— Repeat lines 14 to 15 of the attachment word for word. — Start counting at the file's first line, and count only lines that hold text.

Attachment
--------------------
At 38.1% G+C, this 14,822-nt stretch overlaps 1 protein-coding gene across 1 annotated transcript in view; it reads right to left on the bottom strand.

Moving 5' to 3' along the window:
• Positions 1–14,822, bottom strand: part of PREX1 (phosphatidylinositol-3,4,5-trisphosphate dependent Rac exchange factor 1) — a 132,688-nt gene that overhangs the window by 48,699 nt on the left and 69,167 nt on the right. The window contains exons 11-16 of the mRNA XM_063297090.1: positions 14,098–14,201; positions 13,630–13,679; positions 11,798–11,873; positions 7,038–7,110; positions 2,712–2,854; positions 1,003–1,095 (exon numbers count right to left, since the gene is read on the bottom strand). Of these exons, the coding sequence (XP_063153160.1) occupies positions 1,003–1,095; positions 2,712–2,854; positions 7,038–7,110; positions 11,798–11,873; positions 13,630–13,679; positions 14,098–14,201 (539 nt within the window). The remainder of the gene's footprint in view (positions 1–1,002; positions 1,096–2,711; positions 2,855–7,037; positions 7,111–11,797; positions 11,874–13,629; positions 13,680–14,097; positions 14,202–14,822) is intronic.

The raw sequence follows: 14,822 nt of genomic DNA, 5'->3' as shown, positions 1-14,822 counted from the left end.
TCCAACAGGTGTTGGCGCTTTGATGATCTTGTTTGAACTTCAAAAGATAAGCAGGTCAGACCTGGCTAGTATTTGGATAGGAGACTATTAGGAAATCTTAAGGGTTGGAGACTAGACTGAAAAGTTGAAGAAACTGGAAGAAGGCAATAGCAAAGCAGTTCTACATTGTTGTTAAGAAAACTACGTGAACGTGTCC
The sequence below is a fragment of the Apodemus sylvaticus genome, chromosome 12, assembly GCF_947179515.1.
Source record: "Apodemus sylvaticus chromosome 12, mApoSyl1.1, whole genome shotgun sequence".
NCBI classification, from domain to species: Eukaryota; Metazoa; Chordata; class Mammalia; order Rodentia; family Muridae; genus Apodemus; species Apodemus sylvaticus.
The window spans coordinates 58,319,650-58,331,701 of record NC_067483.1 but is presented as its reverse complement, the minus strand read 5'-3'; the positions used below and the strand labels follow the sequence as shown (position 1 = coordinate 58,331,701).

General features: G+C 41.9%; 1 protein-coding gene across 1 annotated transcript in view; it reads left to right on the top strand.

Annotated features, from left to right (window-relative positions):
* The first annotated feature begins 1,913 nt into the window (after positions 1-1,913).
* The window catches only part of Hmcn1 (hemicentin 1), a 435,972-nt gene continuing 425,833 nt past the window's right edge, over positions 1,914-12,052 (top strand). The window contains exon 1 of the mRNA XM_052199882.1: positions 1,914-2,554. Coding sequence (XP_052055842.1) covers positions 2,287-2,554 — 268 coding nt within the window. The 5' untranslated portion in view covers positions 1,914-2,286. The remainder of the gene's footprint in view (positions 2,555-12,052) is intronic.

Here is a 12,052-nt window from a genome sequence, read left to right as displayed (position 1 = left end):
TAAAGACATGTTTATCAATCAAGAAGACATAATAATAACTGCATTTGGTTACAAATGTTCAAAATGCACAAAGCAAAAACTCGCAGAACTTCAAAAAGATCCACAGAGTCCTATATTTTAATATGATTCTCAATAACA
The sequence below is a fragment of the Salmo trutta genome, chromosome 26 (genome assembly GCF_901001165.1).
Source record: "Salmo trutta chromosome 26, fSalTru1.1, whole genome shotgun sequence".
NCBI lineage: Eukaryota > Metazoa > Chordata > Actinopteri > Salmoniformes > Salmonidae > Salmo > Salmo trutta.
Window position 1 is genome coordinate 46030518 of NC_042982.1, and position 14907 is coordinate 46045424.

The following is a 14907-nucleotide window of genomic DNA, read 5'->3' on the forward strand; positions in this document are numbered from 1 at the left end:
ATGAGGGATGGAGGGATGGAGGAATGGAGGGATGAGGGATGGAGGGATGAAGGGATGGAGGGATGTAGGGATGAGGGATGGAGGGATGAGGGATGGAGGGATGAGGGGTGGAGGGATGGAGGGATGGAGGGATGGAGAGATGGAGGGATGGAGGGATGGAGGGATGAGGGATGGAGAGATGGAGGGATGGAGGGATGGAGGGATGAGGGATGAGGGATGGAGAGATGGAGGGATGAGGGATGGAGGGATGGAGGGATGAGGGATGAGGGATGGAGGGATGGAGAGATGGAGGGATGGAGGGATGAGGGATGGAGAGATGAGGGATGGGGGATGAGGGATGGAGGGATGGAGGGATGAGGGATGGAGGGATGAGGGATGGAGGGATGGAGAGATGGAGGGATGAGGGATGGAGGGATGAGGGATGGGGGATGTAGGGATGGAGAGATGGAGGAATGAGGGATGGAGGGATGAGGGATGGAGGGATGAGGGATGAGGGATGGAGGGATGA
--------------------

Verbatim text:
Here is a 12,052-nt window from a genome sequence, read left to right as displayed (position 1 = left end):
TAAAGACATGTTTATCAATCAAGAAGACATAATAATAACTGCATTTGGTTACAAATGTTCAAAATGCACAAAGCAAAAACTCGCAGAACTTCAAAAAGATCCACAGAGTCCTATATTTTAATATGATTCTCAATAACA